Representative Tulsi Gabbard is traveling to Syria and Lebanon for what her office called a fact-finding trip—her latest controversial move that will likely frustrate her fellow Democrats.
A statement from her office declined to comment on who Gabbard will specifically meet in Syria, citing security concerns, but noted she would meet with “a number of individuals and groups including religious leaders, humanitarian workers, refugees and government and community leaders.” It’s unclear if those government officials include Syrian President Bashar al-Assad, who will likely welcome the prospect of meeting an elected American lawmaker as he tightens his grip on power. News of her trip was first reported by Foreign Policy.
The Obama administration and its Western allies have called for Assad’s ouster, and have backed some rebels groups opposed to him in the more than five-year civil war that has spawned a humanitarian disaster. President-elect Trump says the U.S. should focus on the real enemy: ISIS, which is one of many groups fighting Assad. Gabbard holds that view, as well. She recently introduced the Stop Arming Terrorists Act, which would make it unlawful for the U.S. government to support groups allied with and supporting terrorist organizations, some of which are fighting Assad. Still, her visit to Syria, in theory, may constitute a violation of the Logan Act, which prohibits unauthorized individuals from contacting a foreign government that’s engaged in a dispute with the U.S. It’s worth pointing out, however, that no one has ever been prosecuted for alleged violations of the act.
Gabbard is an Iraq War veteran and two-term Democratic congresswoman from Hawaii. She supported Bernie Sanders in the Democratic primary, was born in American Samoa, and is the first Hindu to be elected to the Congress. She was mentioned as Trump’s likely choice for U.S. ambassador to the UN—the job ultimately went to South Carolina Governor Nikki Haley—and even met with him after the November election.
In a statement after their meeting, she said said the two discussed foreign policy, and criticized what she called “interventionist, regime change warfare.”
Gabbard’s worldview aligns closely with Trump’s stated foreign-policy positions: For instance, she says she believes Assad should remain in power while the U.S. targets ISIS (as does Trump). She has praised Abdel Fattah el-Sisi, the Egyptian strongman, who has cracked down on Islamist groups in his own country after a military-backed coup ousted the democratically elected Muslim Brotherhood-inspired president (Trump called him “a fantastic guy.”) She has also lauded Narendra Modi, the Indian prime minister whose political party draws inspiration from Hindu nationalism and some of whose members have been linked to anti-Muslim violence (Trump called Modi a “great man.”) And, much like Trump and his supporters, she has criticized President Obama over his reluctance to call ISIS an “Islamic” group, saying the president “is completely missing the point of this radical Islamic ideology that’s fueling these people.”
It is for such positions that The Washington Post dubbed Gabbard “The Democrat that Republicans love and the DNC can’t control.” Gabbard is reportedly a favorite of Steve Bannon, the former CEO of Breitbart News who now is the president-elect’s chief strategist. Bannon, who has described Breitbart as a “platform” for alt-right views, which combine white nationalism and economic populism, has praised Gabbard’s views on guns—she supports some gun restrictions, but not others; her alignment with Republican senators on Syrian refugees coming to the U.S.; and, of course, Islamist terrorism. Indeed, Gabbard’s name was not among the 169 Democratic lawmakers who wrote to Trump criticizing his hiring of Bannon.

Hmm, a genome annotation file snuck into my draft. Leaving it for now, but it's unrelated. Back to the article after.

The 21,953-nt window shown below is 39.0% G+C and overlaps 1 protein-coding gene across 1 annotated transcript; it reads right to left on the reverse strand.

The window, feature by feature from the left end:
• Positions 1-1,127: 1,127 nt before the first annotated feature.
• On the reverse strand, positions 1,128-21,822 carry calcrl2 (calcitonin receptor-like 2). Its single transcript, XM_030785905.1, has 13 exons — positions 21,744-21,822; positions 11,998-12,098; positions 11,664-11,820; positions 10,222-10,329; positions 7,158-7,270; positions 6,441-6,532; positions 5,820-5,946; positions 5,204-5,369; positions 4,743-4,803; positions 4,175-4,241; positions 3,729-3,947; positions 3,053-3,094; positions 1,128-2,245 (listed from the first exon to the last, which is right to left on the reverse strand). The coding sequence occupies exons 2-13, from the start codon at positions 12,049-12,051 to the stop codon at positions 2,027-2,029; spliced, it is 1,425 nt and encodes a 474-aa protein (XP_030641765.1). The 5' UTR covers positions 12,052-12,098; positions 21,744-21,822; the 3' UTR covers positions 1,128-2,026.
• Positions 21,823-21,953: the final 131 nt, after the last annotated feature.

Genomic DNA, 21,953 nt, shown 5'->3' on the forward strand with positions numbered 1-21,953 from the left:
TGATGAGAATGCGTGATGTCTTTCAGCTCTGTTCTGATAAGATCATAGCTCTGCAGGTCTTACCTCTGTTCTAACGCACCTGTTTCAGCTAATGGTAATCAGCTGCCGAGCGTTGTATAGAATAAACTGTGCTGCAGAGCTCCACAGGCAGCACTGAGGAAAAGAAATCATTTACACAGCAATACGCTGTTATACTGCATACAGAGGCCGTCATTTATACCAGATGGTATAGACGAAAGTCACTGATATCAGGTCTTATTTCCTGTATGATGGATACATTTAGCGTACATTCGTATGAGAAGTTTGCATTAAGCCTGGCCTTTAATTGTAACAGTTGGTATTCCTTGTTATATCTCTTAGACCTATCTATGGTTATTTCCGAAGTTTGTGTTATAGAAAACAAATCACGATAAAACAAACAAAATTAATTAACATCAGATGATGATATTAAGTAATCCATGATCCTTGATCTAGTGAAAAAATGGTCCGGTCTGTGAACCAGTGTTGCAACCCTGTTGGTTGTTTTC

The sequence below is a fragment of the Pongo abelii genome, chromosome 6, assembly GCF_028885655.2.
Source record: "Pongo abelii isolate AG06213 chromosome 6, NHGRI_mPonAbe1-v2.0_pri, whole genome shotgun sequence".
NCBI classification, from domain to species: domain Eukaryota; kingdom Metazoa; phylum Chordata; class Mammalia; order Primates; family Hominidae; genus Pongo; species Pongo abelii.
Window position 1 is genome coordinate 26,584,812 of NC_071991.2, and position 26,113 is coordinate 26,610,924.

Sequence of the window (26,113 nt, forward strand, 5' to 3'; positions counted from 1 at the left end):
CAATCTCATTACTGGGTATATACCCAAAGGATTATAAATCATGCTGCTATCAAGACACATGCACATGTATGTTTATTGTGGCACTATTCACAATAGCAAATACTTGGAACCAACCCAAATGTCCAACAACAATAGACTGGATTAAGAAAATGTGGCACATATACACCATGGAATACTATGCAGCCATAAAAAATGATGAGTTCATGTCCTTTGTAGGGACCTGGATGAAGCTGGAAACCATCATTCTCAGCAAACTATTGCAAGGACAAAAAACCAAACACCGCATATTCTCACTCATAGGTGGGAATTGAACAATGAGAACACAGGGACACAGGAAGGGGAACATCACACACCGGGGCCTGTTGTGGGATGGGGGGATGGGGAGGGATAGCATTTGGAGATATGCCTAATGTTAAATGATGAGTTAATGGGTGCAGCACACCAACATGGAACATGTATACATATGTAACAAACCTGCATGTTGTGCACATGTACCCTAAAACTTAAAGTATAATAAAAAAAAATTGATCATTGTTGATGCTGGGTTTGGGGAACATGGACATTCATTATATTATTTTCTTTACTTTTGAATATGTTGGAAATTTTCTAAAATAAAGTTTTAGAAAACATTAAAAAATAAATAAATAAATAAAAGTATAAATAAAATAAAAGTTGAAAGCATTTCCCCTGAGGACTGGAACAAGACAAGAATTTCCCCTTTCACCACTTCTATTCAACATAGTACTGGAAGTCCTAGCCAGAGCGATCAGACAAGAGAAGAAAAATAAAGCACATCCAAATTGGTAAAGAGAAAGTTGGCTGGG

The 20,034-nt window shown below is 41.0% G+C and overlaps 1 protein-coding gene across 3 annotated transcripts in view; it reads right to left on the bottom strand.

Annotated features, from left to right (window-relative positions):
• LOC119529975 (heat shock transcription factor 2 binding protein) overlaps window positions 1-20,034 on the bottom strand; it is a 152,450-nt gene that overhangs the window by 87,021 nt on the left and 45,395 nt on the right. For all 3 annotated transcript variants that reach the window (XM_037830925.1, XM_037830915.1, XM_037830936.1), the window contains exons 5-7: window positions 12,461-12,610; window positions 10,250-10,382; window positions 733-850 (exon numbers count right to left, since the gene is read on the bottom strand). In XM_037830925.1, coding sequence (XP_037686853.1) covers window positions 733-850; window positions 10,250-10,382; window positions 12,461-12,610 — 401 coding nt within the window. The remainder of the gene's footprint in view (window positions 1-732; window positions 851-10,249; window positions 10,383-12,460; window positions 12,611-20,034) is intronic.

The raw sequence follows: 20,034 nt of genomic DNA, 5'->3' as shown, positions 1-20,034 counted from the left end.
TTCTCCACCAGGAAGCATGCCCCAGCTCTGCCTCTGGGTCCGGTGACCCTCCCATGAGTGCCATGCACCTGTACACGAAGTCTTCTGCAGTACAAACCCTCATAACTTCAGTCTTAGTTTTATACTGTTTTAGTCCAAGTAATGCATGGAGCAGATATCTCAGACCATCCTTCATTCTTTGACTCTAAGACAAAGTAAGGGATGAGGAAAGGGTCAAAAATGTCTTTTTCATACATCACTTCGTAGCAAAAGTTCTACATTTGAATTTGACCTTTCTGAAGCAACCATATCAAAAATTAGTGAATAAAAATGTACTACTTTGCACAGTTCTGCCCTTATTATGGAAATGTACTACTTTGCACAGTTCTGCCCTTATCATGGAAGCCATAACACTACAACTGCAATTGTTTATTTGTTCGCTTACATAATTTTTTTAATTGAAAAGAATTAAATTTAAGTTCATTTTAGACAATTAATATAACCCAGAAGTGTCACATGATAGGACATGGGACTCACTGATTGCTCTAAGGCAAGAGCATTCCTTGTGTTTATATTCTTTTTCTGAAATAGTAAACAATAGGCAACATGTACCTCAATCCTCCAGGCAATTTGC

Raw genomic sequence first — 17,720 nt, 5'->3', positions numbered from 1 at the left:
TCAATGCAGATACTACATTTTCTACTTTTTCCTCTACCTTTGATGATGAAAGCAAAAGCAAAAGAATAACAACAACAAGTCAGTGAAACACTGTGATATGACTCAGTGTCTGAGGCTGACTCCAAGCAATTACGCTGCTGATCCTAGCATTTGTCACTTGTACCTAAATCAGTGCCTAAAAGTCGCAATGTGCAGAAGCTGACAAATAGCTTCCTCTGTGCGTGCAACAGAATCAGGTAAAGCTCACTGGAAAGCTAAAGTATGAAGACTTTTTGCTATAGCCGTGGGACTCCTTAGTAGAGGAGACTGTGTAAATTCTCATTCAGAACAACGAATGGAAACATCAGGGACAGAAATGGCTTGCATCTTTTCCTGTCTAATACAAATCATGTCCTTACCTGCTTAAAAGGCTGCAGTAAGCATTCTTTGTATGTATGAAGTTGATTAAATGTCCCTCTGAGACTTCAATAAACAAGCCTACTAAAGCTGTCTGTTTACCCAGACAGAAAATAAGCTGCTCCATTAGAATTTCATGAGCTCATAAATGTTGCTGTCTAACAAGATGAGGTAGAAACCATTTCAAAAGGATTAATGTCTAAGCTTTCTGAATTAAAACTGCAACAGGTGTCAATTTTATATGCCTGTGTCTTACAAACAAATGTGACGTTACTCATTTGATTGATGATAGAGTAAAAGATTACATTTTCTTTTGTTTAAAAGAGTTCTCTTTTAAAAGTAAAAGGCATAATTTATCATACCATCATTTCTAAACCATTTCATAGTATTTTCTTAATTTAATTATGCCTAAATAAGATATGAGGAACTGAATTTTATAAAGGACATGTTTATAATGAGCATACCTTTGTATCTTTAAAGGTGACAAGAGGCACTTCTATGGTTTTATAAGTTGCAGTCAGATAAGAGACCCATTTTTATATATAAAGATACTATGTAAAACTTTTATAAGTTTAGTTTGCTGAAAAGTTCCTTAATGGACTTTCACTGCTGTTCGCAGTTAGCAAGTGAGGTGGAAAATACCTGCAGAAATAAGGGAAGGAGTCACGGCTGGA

Gabbard’s family background is no less interesting. Her father, Mike Gabbard, is a Hawaii state senator, who is perhaps best known for his vocal opposition to same-sex marriage, a position his daughter shared until, she said, she went to Iraq and experienced “what happens when a government basically attempts to act as a moral arbiter.” The elder Gabbard, a Republican turned Democrat, is a practicing Roman Catholic, but has been tied to an extreme form of Hinduism that has been called a cult. Her mother, Carol, is a practicing Hindu, and Gabbard converted to the religion while in her teens. The congresswoman has been a vocal advocate against the persecution of Hindus, especially in Muslim-majority countries, but denies she supports Hindu nationalists groups in India. Gabbard also denies her religion has shaped her opinion of Islam, telling Quartz that her views were shaped by “serving in the Middle East.”
Before she was elected to the U.S. House of Representatives, Gabbard served in the Hawaii House of Representatives from 2002 to 2004. She was 21 at the time of her election. She joined the National Guard during her term, deployed to Iraq in 2004 as part of a field medical unit, attended Officer Candidate School, and returned to Iraq in 2009. Between the two deployments, she worked as a legislative aide to Daniel Akaka, the longtime U.S. senator from Hawaii. In 2010, she was elected to the Honolulu City Council. Two years later, she was elected to Congress, where she served on the Armed Services and Foreign Affairs committees, and was spoken of as a future governor of Hawaii or U.S. senator. With her visit to Syria, Gabbard is likely to remain in the foreign-policy conversation for some time.
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